Constitutional text and history strongly support the Third Circuit’s approach. Business corporations – apart from the individual actions of their owners or employees – cannot pray, express devotion to a god, and do not have a conscience. As the Third Circuit put it, “[w]e do not see how a for-profit ‘artificial being, invisible, intangible, and existing only in contemplation of law’ that was created to make money could exercise such an inherently ‘human’ right.” As the Third Circuit recognized, it is nonsensical to treat a business corporation as an actor imbued with the same rights of religious freedom as living persons. No decision of the Supreme Court has ever recognized such an absurd claim. Even Citizens United, which gave extensive protections to corporations under the Free Speech Clause, emphasized that electoral advocacy by corporations was protected, not because business corporations were capable of the human aspects of thought and expression, but to provide a robust debate for individual listeners.
Some conservative commentators have tried to cast doubt on the Third Circuit’s ruling by observing that some corporations – such as churches and others institutions specifically incorporated as religious corporations – are recognized as having rights protected under the Free Exercise Clause. But that does not justify giving business corporations such rights. There is a basic constitutional difference between the Episcopal Church Corporation and Exxon. As John Marshall explained in the 1819 Dartmouth College case, the rights of a corporation depend on “the object for which it was created.” All the way back to the Founding, corporations “[we]re , from the particular purposes to which they are devoted, denominated spiritual, and some lay . . . .” As the dissent in Hobby Lobby explained, “only those ‘spiritual’ corporations . . . had been recognized as having the ability to ‘exercise religion.’” The essentially human rights of religious exercise do not extend to corporations formed to run a business and turn a profit.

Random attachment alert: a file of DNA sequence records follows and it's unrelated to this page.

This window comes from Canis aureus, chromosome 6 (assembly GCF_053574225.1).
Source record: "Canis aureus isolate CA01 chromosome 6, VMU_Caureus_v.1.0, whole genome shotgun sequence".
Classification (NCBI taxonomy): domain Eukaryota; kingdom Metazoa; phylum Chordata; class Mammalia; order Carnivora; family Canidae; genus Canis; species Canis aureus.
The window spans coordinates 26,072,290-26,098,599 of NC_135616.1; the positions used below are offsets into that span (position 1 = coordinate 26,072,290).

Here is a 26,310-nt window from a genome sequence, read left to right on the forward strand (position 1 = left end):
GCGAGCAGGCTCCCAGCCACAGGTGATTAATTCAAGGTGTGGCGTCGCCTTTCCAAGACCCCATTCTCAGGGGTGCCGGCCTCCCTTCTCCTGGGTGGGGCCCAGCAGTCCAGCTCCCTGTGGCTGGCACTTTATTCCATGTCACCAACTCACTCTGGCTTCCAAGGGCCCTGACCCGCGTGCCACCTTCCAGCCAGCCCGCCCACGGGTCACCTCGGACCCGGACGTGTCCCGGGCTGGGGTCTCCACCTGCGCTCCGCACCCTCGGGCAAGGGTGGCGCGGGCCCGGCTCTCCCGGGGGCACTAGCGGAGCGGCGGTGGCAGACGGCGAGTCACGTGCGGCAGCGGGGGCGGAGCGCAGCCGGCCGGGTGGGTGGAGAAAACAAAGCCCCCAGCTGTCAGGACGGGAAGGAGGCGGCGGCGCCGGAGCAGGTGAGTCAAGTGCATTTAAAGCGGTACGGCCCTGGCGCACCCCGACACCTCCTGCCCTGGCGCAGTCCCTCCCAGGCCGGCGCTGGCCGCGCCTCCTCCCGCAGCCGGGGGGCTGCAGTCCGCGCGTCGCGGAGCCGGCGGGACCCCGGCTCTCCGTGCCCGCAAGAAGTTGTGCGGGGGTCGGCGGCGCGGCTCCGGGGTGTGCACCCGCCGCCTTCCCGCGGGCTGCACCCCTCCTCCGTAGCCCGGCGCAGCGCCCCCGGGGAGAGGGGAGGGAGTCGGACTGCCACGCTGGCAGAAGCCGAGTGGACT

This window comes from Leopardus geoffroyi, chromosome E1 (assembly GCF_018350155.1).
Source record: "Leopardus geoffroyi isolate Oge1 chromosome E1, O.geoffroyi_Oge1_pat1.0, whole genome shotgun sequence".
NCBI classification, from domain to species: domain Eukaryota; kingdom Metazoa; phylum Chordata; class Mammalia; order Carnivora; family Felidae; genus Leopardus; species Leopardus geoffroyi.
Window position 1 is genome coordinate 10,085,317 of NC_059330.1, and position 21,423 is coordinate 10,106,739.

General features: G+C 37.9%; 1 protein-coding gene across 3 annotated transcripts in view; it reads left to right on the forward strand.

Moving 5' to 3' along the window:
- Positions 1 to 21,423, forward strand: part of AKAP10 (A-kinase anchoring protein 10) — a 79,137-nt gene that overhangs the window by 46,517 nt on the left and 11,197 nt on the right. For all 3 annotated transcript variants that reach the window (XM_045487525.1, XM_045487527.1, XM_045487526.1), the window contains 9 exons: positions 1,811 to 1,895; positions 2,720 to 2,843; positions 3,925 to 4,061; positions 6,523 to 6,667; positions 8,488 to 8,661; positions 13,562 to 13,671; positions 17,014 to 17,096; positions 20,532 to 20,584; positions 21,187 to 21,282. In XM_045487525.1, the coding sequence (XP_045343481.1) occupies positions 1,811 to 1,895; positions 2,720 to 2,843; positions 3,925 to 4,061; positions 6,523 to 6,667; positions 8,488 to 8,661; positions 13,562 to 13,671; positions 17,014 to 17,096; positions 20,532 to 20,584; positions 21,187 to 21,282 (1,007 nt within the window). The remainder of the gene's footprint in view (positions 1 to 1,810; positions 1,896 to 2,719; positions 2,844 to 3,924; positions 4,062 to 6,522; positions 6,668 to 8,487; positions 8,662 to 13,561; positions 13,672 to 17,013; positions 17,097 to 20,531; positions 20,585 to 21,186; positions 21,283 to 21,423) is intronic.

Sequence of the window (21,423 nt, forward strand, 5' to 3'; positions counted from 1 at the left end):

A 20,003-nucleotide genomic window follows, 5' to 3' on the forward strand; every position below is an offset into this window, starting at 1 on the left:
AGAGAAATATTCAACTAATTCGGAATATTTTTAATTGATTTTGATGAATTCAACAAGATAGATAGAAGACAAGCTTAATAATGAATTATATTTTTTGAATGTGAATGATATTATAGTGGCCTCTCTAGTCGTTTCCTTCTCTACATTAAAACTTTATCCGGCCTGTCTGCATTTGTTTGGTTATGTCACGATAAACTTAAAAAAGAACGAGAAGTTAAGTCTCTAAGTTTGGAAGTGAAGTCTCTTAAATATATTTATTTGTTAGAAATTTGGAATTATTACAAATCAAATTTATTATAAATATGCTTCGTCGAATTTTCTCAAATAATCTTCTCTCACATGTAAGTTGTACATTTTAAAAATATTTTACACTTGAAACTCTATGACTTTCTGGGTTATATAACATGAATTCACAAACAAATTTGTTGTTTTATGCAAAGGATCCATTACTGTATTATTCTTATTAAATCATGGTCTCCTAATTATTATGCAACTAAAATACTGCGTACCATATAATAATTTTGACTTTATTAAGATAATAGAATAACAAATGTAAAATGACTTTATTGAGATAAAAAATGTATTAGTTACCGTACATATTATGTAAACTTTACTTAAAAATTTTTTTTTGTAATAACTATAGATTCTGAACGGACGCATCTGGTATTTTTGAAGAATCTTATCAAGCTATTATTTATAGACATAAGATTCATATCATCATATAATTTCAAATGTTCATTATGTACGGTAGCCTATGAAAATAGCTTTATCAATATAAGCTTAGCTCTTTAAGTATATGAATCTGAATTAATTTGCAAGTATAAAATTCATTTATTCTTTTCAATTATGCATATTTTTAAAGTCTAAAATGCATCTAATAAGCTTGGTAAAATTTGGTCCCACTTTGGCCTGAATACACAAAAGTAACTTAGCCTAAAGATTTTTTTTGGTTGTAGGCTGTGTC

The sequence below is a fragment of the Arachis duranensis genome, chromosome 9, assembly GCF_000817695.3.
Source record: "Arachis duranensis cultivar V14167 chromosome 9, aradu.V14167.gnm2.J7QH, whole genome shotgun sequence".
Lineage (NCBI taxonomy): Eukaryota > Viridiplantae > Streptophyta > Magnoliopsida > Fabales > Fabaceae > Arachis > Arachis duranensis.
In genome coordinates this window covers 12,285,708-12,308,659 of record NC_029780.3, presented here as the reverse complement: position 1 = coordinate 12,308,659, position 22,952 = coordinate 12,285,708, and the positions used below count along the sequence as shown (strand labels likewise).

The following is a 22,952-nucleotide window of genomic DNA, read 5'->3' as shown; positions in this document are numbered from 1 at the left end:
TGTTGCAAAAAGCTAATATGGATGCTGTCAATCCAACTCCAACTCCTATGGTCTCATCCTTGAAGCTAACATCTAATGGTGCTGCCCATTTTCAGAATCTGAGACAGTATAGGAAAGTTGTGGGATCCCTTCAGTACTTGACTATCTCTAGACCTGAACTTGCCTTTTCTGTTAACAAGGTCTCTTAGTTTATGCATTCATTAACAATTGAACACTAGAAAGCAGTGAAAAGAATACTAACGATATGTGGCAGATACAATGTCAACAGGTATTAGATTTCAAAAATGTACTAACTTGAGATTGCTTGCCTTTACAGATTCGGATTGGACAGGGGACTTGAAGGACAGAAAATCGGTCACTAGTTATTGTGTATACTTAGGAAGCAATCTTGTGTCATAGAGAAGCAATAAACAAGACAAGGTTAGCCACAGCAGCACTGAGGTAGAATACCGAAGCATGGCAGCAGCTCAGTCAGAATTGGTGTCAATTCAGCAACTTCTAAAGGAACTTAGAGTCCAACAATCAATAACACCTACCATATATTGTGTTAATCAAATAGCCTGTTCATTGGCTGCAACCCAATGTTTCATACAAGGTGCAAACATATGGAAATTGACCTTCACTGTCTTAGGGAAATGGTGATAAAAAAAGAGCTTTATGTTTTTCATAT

For most of our nation’s history, the constitutional rights of business corporations were to sue and be sued, to own, possess, and use property consistent with guarantees of due process and equal protection, and to be free of state incursions on the free flow of interstate commerce. In a line of cases culminating in Citizens United, the Court dramatically expanded the constitutional rights of corporations. Corporations cannot vote or run for office, but the Court nevertheless held that business corporations can spend – without limit – money to influence the outcome of elections. But the Supreme Court has never invested business corporations with basic rights of human dignity and conscience. To do so would be – in the words of Felix Cohen – “transcendental nonsense.”